Monday, May 23, 2005

The RMB Bickering - An Economic or Political Issue? or Both?

For the past many a month, one of the 'hottest' topics in the field of international finance has been the value of the Chinese currency; the Ren Min Bi. It is currently pegged to the dollar at 1$/8.28RMB.

Politicians in the United States claim the appreciation of the Ren Min Bi would help the US trade deficit and grant China's neighbors with more investment. China claims the US is motivated by political and not economic reasons for advocating the raising of China's currency regime. The US is finding it challenging to argue for the contrary.

The Economist seems to support the idea of moving away from the pegged currency, but by means of a step-by-step mechanism, with the reliance of a currency basket as the first step away from the peg to the US dollar.

At the end of the day everyone knows that the US is solely to blame for its very poorly managed fiscal policies (with the highest national debt in the history of the world). Is China just being a scapegoat used to distract everyone else from the reality behind the Uncle's Sam's financial mess - or is all this an economic issue? Or both?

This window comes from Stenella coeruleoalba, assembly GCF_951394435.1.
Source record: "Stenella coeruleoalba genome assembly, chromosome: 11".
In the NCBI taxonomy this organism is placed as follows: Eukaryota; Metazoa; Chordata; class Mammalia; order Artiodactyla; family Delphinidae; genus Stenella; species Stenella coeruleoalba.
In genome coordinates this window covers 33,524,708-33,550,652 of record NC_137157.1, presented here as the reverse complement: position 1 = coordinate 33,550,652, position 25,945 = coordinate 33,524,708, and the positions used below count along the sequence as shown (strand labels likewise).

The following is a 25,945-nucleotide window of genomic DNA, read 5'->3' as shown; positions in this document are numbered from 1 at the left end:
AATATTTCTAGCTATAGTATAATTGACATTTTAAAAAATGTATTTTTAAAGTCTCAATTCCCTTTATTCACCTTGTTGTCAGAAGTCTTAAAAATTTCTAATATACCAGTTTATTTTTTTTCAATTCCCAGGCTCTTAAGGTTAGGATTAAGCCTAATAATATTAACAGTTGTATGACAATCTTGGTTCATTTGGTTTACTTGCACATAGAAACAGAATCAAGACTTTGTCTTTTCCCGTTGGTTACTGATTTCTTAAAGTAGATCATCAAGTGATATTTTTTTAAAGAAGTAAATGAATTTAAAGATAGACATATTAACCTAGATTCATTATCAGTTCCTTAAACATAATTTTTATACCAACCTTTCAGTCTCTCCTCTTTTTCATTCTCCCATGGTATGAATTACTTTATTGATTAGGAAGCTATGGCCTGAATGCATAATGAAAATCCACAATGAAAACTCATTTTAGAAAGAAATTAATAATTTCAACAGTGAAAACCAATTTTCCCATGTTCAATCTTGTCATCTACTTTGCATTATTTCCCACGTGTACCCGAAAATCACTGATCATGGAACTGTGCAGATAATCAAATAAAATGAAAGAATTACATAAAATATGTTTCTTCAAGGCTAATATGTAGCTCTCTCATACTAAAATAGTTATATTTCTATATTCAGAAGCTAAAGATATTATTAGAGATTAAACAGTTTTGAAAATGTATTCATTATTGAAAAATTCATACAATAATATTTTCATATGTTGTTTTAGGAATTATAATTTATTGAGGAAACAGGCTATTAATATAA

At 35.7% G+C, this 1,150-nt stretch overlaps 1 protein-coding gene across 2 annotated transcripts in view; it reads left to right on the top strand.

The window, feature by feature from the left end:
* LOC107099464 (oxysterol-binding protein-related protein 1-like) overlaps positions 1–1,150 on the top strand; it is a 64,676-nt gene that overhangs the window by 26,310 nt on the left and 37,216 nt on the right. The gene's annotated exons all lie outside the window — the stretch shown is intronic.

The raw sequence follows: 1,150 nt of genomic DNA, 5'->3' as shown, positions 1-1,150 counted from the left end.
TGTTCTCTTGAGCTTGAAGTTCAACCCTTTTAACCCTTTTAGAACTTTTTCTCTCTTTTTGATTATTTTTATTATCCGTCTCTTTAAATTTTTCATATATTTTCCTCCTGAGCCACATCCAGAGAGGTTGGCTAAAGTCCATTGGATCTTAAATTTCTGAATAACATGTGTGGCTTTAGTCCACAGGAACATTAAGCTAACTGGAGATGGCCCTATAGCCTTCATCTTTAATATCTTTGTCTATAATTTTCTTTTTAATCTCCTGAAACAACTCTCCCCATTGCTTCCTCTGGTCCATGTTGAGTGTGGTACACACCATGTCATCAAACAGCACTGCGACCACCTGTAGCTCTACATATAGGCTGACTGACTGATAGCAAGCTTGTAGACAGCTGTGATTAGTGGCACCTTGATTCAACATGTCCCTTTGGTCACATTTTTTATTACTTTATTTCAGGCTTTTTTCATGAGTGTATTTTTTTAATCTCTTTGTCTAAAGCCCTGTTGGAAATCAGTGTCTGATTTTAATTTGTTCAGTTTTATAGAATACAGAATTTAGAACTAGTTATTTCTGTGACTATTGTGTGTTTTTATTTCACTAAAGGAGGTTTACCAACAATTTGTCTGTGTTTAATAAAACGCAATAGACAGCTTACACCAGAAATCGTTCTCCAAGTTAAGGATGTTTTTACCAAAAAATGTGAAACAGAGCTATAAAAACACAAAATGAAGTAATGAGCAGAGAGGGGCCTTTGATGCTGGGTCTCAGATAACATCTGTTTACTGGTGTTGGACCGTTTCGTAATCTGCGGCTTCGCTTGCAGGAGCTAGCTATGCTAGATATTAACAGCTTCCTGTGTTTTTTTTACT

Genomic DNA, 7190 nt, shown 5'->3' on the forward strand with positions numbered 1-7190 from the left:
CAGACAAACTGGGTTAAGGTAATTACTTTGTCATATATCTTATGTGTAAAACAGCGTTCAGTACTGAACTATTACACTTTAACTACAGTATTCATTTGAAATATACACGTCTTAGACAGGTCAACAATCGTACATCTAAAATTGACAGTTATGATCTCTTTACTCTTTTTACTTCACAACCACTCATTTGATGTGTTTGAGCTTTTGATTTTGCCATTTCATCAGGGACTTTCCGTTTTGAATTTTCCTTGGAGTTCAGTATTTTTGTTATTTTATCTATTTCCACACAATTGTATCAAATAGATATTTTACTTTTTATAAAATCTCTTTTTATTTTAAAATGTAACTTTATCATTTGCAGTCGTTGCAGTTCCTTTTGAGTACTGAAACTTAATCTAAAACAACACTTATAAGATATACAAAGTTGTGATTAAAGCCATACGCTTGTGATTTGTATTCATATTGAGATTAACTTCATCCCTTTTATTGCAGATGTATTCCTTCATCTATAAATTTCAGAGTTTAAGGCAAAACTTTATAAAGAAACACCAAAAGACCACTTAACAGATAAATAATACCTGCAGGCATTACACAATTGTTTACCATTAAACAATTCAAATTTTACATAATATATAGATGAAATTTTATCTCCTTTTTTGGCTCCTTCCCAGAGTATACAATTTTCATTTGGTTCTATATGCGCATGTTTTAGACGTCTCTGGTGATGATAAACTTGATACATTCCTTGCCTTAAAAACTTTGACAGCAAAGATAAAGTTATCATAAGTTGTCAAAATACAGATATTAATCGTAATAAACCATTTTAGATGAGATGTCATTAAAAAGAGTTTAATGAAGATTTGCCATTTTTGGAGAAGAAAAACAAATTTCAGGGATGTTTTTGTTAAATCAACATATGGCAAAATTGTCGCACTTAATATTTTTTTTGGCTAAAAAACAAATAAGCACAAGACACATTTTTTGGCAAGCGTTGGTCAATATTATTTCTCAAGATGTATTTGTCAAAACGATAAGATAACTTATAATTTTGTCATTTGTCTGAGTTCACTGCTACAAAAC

These are just a few brief remarks to spark a debate on the issue. Your additions or clarifications are welcome. Please share your thoughts.

1 comment:

Berham Ercevitz said...

Whether or not trade is free is dependent on Washington DC. For we all know it is the Republican Cronies who decides when tariffing steel is in the nature of free trade and when adding quotas is free trade, but another country doing any tariffs is considered against the spirit of free trade.

Considering how political economics has come (watch Neil Cavuto's show, latest one I saw had a title: Filibusters and Stocks) thanks to Bush, I'm surprised that the Federal Reserve board hasn't started championing tax cuts.

My point? Albeit a bit sarcastic, Uncle Sam is responsible for Uncle Sam's finances unless uncle Sam gets robbed or hoodwinked by Hu. Though, I am against currency pegs, I think Uncle Sam should find it having no place to comment unless they remove all quotas on Chinese made goods in their country.

Now here is an issue that will put Limbaugh, Chris Matthews, Bill O'Reilly, Bill Maher, and Sean Hannity on the same page: They will defend America's economic hypocrisy.